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00000174-b11b-ddc3-a1fc-bfdbb1a20000The Schreiner University Department of History is honoring the sesquicentennial of the American Civil War with a series of short vignettes focusing on events from 1861 through 1865. The Civil War was the most destructive conflict in American history, but it was also one of our most defining moments as a people and as a nation. Let us know what you think about "This Week in the Civil War." E-mail your comments to Dr. John Huddleston at jhuddles@schreiner.edu.Airs: Weekdays at 5:19 a.m., 8:19 a.m., 4:19 p.m. on KTXI and 4:49 a.m., 9:29 p.m. on KSTX.

This Week in the Civil War - #798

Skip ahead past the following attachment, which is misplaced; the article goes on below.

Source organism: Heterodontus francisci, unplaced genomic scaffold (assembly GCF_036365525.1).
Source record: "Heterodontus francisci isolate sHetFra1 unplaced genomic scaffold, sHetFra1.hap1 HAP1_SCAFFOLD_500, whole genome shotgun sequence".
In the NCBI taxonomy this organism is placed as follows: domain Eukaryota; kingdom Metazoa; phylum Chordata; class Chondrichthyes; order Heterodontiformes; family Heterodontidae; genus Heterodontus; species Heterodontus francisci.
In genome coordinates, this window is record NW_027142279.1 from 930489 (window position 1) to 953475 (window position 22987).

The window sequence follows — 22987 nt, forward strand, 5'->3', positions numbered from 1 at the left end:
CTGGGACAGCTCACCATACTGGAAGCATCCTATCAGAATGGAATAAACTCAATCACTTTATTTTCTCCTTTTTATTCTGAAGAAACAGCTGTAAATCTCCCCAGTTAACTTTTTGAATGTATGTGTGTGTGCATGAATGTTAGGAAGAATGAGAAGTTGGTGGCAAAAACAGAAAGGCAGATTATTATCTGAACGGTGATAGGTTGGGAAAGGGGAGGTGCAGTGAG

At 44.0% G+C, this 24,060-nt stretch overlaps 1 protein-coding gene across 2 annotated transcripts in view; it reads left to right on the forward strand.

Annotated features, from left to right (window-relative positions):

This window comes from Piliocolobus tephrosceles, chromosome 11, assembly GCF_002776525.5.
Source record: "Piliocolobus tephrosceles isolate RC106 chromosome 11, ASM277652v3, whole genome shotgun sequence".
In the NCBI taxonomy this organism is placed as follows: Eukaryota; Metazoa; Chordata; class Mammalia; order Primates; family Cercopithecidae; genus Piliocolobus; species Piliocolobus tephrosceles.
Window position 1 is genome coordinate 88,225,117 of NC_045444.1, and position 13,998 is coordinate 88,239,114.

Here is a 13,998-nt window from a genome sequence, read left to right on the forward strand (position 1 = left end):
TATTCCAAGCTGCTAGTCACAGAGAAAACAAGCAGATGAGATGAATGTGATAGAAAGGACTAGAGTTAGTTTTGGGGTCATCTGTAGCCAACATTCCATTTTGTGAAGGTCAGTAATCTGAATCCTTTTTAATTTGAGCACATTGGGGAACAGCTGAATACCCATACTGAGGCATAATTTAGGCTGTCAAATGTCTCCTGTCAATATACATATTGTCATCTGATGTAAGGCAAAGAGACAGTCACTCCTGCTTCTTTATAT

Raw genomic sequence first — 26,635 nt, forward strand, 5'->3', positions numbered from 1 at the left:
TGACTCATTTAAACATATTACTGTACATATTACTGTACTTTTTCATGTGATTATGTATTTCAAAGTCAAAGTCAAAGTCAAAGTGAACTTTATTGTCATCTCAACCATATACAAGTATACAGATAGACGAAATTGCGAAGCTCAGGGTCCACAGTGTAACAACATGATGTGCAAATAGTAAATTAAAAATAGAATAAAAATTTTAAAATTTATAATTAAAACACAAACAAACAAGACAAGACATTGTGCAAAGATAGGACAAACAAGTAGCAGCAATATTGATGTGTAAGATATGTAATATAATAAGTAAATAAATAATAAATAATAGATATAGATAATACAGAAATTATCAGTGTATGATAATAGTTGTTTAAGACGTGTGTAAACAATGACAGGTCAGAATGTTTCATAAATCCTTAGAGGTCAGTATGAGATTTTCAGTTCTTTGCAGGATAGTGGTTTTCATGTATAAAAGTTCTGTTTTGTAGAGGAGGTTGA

April 1864 marked the end of the third year of fighting between the United States and the Confederate States of America.  The long years of warfare bore heavily on the people of both the North and the South.  Union forces continued to bombard Fort Sumter at Charlestown, South Carolina, but Banks’ Union army on the Red River was besieged with trouble from Confederate General Richard Taylor’s forces.    In southwest Arkansas General Frederick Steele’s supporting column was bogged down as well.  In other areas, raiding, patrols, reconnaissances, and guerilla activity continued on a daily basis, even as eyes were cast toward Virginia.  With Grant committed to accompanying George Meade’s Army of the Potomac which confronted Robert E. Lee the question was when would Grant strike the Confederate Army of Northern Virginia?